New Experimental and Computational Tools for Tissue Engineering

Award Information
Agency:
Department of Health and Human Services
Branch
n/a
Amount:
$202,972.00
Award Year:
2007
Program:
SBIR
Phase:
Phase I
Contract:
1R43EB007866-01
Award Id:
85615
Agency Tracking Number:
EB007866
Solicitation Year:
n/a
Solicitation Topic Code:
n/a
Solicitation Number:
n/a
Small Business Information
2155 ANALYSIS DR, STE C, BOZEMAN, MT, 59718
Hubzone Owned:
N
Minority Owned:
N
Woman Owned:
N
Duns:
623858565
Principal Investigator:
GREGORY GILLISPIE
(701) 237-4908
GILLISPIE@DAKOTATECHNOLOGIES.COM
Business Contact:
GREGORY GILLISPIE
() -
gillispie@fluorescenceinnovations.com
Research Institution:
n/a
Abstract
DESCRIPTION (provided by applicant): Tissue engineering aims to create functional biologic prostheses by suspending dissociated cells into a biodegradable polymer scaffold upon which new tissue forms. Better means are urgently needed to compare engineered tissues, particularly cartilage and other soft tissues, with normal tissue. Histology is slow, cumbersome, and destructive because it requires first sectioning the tissue, then staining it. In addition, the quantitative reliability of histology is marginal owing to high variability of the stain intensity and color. This Phase I SBIR application aims for a quantum leap forward in tissue assessment, which will be realized by combining a unique implementation of time-resolved fluorescence spectroscopy with Mon te-Carlo code that models light propagation in tissue. Using articular cartilage constructs as a model system, our team will demonstrate quantitative tracking of collagen expression in the chondrocytes, chondrocyte proliferation, and the spatial distributi on of the collagen cross-links forming adjacent to the chondrocytes in the extracellular matrix over the entire growth process. Specific Aim 1 is to track the activity of GFP that serves as a marker of collagen synthesis in chondrocytes and Specific Aim 2 is to track the activity of collagen cross-linker formation as it develops in the region around the chondrocytes. Once successfully demonstrated, these capabilities will make it possible to test a vastly expanded number of variables that potentially affect tissue growth and the ultimate function of the construct. Tests of high throughput tissue engineering in Phase II could ultimately lead to prostheses that perform better and for a longer period after implantation. The data and scientific knowledge gained during the Phase I effort also has potential applications in real-time medical diagnostics and wound healing. Tissue engineering creates functional biologic prostheses by growing cells that form new tissue on a biodegradable polymer scaffold. The goal of t his Phase I SBIR application is improved techniques to test the laboratory grown tissues before they are implanted, resulting in prostheses that perform better and last longer.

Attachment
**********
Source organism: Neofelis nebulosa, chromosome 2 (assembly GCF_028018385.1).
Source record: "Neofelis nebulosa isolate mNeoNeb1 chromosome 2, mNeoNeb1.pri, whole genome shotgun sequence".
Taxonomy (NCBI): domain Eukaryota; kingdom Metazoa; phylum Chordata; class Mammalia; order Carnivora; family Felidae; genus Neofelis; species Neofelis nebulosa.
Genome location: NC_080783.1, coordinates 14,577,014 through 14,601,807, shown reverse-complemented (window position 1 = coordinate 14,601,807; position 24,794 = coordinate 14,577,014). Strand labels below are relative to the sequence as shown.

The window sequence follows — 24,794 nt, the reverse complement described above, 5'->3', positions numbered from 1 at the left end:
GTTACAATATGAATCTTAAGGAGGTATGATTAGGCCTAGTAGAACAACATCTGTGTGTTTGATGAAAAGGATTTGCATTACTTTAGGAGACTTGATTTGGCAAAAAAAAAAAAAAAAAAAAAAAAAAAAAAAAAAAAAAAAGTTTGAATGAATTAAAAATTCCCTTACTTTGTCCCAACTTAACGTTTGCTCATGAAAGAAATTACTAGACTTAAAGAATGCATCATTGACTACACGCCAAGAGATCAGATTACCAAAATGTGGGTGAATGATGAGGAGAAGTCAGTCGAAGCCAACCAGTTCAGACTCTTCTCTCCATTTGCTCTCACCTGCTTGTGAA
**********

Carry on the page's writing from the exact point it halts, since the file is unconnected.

* information listed above is at the time of submission.

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